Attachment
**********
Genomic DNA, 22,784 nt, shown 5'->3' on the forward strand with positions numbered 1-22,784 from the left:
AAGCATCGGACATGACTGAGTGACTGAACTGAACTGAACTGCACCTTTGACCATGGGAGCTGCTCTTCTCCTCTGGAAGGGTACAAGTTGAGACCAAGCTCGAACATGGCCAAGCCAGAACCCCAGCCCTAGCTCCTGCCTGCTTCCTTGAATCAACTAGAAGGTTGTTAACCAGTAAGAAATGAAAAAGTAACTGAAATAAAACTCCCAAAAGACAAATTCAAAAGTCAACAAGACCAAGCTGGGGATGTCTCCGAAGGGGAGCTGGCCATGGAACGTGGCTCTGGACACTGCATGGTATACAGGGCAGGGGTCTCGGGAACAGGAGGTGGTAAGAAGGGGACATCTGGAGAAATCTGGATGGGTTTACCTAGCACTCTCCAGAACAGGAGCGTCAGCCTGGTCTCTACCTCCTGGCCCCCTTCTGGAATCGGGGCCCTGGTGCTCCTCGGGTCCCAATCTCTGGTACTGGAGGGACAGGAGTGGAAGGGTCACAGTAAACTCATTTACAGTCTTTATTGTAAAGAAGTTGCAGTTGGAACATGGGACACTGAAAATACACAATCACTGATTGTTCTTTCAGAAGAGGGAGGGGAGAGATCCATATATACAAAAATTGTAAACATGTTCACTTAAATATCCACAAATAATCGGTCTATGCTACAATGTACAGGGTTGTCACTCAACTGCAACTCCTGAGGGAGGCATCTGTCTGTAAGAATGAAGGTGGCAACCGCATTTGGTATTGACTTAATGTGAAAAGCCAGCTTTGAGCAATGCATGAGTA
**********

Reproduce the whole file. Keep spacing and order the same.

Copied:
Genomic DNA, 22,784 nt, shown 5'->3' on the forward strand with positions numbered 1-22,784 from the left:
AAGCATCGGACATGACTGAGTGACTGAACTGAACTGAACTGCACCTTTGACCATGGGAGCTGCTCTTCTCCTCTGGAAGGGTACAAGTTGAGACCAAGCTCGAACATGGCCAAGCCAGAACCCCAGCCCTAGCTCCTGCCTGCTTCCTTGAATCAACTAGAAGGTTGTTAACCAGTAAGAAATGAAAAAGTAACTGAAATAAAACTCCCAAAAGACAAATTCAAAAGTCAACAAGACCAAGCTGGGGATGTCTCCGAAGGGGAGCTGGCCATGGAACGTGGCTCTGGACACTGCATGGTATACAGGGCAGGGGTCTCGGGAACAGGAGGTGGTAAGAAGGGGACATCTGGAGAAATCTGGATGGGTTTACCTAGCACTCTCCAGAACAGGAGCGTCAGCCTGGTCTCTACCTCCTGGCCCCCTTCTGGAATCGGGGCCCTGGTGCTCCTCGGGTCCCAATCTCTGGTACTGGAGGGACAGGAGTGGAAGGGTCACAGTAAACTCATTTACAGTCTTTATTGTAAAGAAGTTGCAGTTGGAACATGGGACACTGAAAATACACAATCACTGATTGTTCTTTCAGAAGAGGGAGGGGAGAGATCCATATATACAAAAATTGTAAACATGTTCACTTAAATATCCACAAATAATCGGTCTATGCTACAATGTACAGGGTTGTCACTCAACTGCAACTCCTGAGGGAGGCATCTGTCTGTAAGAATGAAGGTGGCAACCGCATTTGGTATTGACTTAATGTGAAAAGCCAGCTTTGAGCAATGCATGAGTA